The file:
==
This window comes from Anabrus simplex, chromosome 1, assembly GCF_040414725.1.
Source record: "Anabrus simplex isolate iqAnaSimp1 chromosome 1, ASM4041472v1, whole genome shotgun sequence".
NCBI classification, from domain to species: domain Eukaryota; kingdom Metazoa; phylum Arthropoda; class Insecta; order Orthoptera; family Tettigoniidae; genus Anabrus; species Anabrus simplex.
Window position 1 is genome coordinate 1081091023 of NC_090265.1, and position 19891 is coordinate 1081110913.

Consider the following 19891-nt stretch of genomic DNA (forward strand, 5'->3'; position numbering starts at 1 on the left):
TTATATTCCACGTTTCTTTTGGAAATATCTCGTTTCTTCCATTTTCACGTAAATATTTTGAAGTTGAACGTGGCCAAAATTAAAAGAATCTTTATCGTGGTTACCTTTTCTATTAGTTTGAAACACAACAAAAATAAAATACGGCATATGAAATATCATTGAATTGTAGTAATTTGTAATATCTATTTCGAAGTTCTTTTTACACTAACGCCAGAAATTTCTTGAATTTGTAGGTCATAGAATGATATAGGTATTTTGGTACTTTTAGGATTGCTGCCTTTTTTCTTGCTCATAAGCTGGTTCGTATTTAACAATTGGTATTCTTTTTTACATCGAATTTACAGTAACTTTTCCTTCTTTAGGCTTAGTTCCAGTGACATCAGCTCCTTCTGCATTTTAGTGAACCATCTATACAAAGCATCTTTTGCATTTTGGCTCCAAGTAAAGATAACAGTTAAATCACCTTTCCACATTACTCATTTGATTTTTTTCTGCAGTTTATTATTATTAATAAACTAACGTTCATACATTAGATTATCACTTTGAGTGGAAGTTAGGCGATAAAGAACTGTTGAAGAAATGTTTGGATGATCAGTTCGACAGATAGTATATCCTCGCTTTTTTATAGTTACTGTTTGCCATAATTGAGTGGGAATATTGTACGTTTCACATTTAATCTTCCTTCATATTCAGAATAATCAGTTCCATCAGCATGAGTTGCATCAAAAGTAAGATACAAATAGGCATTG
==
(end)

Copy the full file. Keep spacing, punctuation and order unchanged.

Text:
This window comes from Anabrus simplex, chromosome 1, assembly GCF_040414725.1.
Source record: "Anabrus simplex isolate iqAnaSimp1 chromosome 1, ASM4041472v1, whole genome shotgun sequence".
NCBI classification, from domain to species: domain Eukaryota; kingdom Metazoa; phylum Arthropoda; class Insecta; order Orthoptera; family Tettigoniidae; genus Anabrus; species Anabrus simplex.
Window position 1 is genome coordinate 1081091023 of NC_090265.1, and position 19891 is coordinate 1081110913.

Consider the following 19891-nt stretch of genomic DNA (forward strand, 5'->3'; position numbering starts at 1 on the left):
TTATATTCCACGTTTCTTTTGGAAATATCTCGTTTCTTCCATTTTCACGTAAATATTTTGAAGTTGAACGTGGCCAAAATTAAAAGAATCTTTATCGTGGTTACCTTTTCTATTAGTTTGAAACACAACAAAAATAAAATACGGCATATGAAATATCATTGAATTGTAGTAATTTGTAATATCTATTTCGAAGTTCTTTTTACACTAACGCCAGAAATTTCTTGAATTTGTAGGTCATAGAATGATATAGGTATTTTGGTACTTTTAGGATTGCTGCCTTTTTTCTTGCTCATAAGCTGGTTCGTATTTAACAATTGGTATTCTTTTTTACATCGAATTTACAGTAACTTTTCCTTCTTTAGGCTTAGTTCCAGTGACATCAGCTCCTTCTGCATTTTAGTGAACCATCTATACAAAGCATCTTTTGCATTTTGGCTCCAAGTAAAGATAACAGTTAAATCACCTTTCCACATTACTCATTTGATTTTTTTCTGCAGTTTATTATTATTAATAAACTAACGTTCATACATTAGATTATCACTTTGAGTGGAAGTTAGGCGATAAAGAACTGTTGAAGAAATGTTTGGATGATCAGTTCGACAGATAGTATATCCTCGCTTTTTTATAGTTACTGTTTGCCATAATTGAGTGGGAATATTGTACGTTTCACATTTAATCTTCCTTCATATTCAGAATAATCAGTTCCATCAGCATGAGTTGCATCAAAAGTAAGATACAAATAGGCATTG